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  24. Stan

    Stan Well-Known Member

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    Compare the growth with the first pic!
     
  25. Moose

    Moose Esteemed Member

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    big difference, cranking along
     
  26. Stan

    Stan Well-Known Member

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    IMG_1840s.jpg Here it is right now. Very compact flower stalk. Does it remind anybody of a named Mango? We had a mild dec-jan-feb of 65h and about 48f for lows. I'm not taking photos looking down at it as much as Mango-to eyeball now.
     
  27. Dypsisdean

    Dypsisdean Administrator Staff Member

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    Nice job Stan - and it looks like you are out of the woods for any nasty weather this year - congratulations.
     
  28. Moose

    Moose Esteemed Member

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    Must admit I was a skeptic about your mango Stan, you've proved me wrong. I'm sure it's success has a lot to do with your horticultural skills.
     
  29. amazondk

    amazondk Well-Known Member

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    Nice job with the mango. Mangos do not produce much fruit here as well. That is outside of the city. It is too humid in most places to set fruit well. Although iin Paricatuba where I have my country place there are a lot of big old mango trees, mostly the small fruited ones called cocoquinho in Brazil. Do to the large size they end up dropping a lot of fruit on the ground. Many of them have trunks 3 to 4 feet in diameter and are over 100 feet tall. I have one tree that came from a seed that Kris from India sent me. It had one fruit last year that got picked before it´s time. This year it should do something.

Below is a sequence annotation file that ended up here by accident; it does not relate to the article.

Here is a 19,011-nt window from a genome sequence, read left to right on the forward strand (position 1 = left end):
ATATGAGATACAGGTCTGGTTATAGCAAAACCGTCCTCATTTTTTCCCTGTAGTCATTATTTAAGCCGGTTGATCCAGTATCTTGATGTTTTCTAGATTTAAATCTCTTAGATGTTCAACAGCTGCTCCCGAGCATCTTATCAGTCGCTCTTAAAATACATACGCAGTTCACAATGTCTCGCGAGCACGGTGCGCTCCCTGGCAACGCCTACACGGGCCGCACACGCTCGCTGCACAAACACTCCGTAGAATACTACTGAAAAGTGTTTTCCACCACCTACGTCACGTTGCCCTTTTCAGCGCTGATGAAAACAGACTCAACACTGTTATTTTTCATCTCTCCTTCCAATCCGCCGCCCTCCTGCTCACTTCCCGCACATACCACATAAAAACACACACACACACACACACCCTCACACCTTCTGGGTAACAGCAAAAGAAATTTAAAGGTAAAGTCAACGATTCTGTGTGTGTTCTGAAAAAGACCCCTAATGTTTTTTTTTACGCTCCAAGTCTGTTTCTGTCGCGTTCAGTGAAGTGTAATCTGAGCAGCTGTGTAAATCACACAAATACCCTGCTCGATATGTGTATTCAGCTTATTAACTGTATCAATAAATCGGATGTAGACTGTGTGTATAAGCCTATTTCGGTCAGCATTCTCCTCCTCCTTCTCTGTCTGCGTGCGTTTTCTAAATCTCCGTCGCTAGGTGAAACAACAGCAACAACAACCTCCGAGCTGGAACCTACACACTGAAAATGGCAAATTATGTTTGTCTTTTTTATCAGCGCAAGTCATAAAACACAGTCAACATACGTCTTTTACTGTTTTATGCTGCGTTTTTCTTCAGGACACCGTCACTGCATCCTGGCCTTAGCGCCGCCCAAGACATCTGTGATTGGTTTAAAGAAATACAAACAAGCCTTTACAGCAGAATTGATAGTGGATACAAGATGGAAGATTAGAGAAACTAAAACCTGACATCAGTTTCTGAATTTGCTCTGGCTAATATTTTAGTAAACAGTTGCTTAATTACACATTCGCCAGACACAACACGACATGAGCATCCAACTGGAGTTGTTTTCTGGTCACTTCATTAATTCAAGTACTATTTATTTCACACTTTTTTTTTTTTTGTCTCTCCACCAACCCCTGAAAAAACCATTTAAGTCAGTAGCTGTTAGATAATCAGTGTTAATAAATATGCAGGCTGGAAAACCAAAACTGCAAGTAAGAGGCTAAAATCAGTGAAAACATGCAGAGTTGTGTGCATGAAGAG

30. Stan

    Stan Well-Known Member

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    I'm not sure if there are high humidity Mangoes. Should be. I know Amazon,that I saw one on tv like you described growing in the Yucatan. Tall,deep green,and yellow mangoes that were little Christmas tree ornaments from the scale of things.
    Here's a yesterday photo of the "World etc,etc,"Singing
    IMG_2014s.jpg
    My wife said my brother in law was picking big Mangoes off his tree in South Florida. Well,of course I told her. He could grow Coconuts too. The bay area and frisco fog are one heck of a challenge.
     
  31. Stan

    Stan Well-Known Member